The various Internet management groups made it official this morning. We’re now out of Internet Protocol version 4 (IPv4) Internet address blocks. The final five blocks of IPv4 addresses were given out to the five Regional Internet Registries (RIR), which, in turn, will distribute these IP addresses to ISPs. That puts about 80-million more IPv4 addresses in play, but once they’re gone, they gone: IPv4 game over.
There was nothing unexpected about the Internet running out of IPv4 addresses, except for quickly the last few address blocks have been used up. As Rod Beckstrom, Internet Corporation For Assigned Names and Numbers (ICANN)’s President and CEO said in the announcement “This is truly a major turning point in the on-going development of the Internet. Nobody was caught off guard by this, the Internet technical community has been planning for IPv4 depletion for quite some time. But it means the adoption of IPv6 is now of paramount importance, since it will allow the Internet to continue its amazing growth and foster the global innovation we’ve all come to expect.”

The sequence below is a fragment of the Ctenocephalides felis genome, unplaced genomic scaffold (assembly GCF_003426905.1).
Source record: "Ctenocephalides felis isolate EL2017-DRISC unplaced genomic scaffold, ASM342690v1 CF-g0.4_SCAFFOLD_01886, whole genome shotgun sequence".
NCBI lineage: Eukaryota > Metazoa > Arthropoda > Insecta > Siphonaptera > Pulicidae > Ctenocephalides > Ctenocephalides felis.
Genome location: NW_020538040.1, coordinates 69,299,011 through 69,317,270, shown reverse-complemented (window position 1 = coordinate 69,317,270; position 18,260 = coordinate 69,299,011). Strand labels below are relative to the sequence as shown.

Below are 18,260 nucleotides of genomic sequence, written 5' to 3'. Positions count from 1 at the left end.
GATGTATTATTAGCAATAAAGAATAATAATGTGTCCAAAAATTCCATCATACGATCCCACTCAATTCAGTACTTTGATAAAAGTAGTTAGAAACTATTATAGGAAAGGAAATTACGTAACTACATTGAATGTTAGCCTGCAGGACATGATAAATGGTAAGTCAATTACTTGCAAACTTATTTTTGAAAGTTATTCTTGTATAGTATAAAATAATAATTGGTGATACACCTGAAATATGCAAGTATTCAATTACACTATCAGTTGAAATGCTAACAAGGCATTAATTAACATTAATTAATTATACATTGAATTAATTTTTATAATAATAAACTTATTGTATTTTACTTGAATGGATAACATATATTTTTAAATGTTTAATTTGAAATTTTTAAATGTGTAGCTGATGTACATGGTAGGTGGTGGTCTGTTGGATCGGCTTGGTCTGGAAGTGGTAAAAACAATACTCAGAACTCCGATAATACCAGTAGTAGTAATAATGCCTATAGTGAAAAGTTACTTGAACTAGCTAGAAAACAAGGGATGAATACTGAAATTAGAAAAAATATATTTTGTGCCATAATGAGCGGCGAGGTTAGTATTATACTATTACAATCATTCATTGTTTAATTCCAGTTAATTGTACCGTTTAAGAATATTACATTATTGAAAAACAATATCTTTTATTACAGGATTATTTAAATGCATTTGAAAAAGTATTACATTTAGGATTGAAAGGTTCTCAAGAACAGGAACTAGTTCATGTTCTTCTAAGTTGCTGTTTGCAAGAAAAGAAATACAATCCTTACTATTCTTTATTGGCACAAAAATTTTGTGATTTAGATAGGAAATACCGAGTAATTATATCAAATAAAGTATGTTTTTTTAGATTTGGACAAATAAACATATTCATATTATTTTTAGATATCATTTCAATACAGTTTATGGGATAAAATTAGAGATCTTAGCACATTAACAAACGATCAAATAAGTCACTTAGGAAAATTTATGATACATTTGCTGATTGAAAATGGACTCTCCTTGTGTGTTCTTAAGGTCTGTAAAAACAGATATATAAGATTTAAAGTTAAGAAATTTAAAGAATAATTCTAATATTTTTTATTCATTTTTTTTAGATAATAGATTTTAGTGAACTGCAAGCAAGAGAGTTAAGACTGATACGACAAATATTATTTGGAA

What does that mean for you? Well, in the short run, nothing if you’re an ordinary user. If you’re a CIO, network engineer or administrator, you’ve got to start getting to switch over to IPv6. IPv6, with its 128-bit addresses, won’t be running out of addresses any time this century.